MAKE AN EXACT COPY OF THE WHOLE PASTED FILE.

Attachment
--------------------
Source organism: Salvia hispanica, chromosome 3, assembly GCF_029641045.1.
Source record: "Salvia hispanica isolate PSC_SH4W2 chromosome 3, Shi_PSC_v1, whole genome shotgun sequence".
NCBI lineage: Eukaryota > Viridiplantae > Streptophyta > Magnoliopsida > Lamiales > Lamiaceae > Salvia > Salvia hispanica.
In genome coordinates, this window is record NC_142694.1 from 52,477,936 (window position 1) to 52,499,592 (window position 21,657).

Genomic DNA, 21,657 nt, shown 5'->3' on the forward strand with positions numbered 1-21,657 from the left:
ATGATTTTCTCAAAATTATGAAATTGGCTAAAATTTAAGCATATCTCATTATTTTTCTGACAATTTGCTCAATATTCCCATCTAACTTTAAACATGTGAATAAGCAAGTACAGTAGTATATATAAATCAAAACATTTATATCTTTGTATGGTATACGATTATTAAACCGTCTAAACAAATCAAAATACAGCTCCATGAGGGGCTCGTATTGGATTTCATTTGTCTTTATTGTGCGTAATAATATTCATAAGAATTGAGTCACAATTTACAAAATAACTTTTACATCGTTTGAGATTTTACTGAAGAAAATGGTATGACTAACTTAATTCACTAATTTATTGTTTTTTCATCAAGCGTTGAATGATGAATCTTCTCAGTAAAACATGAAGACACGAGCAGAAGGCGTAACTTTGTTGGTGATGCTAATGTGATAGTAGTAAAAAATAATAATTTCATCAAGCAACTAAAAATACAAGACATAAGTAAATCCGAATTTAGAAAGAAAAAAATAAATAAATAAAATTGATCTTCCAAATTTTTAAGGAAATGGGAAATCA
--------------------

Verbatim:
Source organism: Salvia hispanica, chromosome 3, assembly GCF_029641045.1.
Source record: "Salvia hispanica isolate PSC_SH4W2 chromosome 3, Shi_PSC_v1, whole genome shotgun sequence".
NCBI lineage: Eukaryota > Viridiplantae > Streptophyta > Magnoliopsida > Lamiales > Lamiaceae > Salvia > Salvia hispanica.
In genome coordinates, this window is record NC_142694.1 from 52,477,936 (window position 1) to 52,499,592 (window position 21,657).

Genomic DNA, 21,657 nt, shown 5'->3' on the forward strand with positions numbered 1-21,657 from the left:
ATGATTTTCTCAAAATTATGAAATTGGCTAAAATTTAAGCATATCTCATTATTTTTCTGACAATTTGCTCAATATTCCCATCTAACTTTAAACATGTGAATAAGCAAGTACAGTAGTATATATAAATCAAAACATTTATATCTTTGTATGGTATACGATTATTAAACCGTCTAAACAAATCAAAATACAGCTCCATGAGGGGCTCGTATTGGATTTCATTTGTCTTTATTGTGCGTAATAATATTCATAAGAATTGAGTCACAATTTACAAAATAACTTTTACATCGTTTGAGATTTTACTGAAGAAAATGGTATGACTAACTTAATTCACTAATTTATTGTTTTTTCATCAAGCGTTGAATGATGAATCTTCTCAGTAAAACATGAAGACACGAGCAGAAGGCGTAACTTTGTTGGTGATGCTAATGTGATAGTAGTAAAAAATAATAATTTCATCAAGCAACTAAAAATACAAGACATAAGTAAATCCGAATTTAGAAAGAAAAAAATAAATAAATAAAATTGATCTTCCAAATTTTTAAGGAAATGGGAAATCA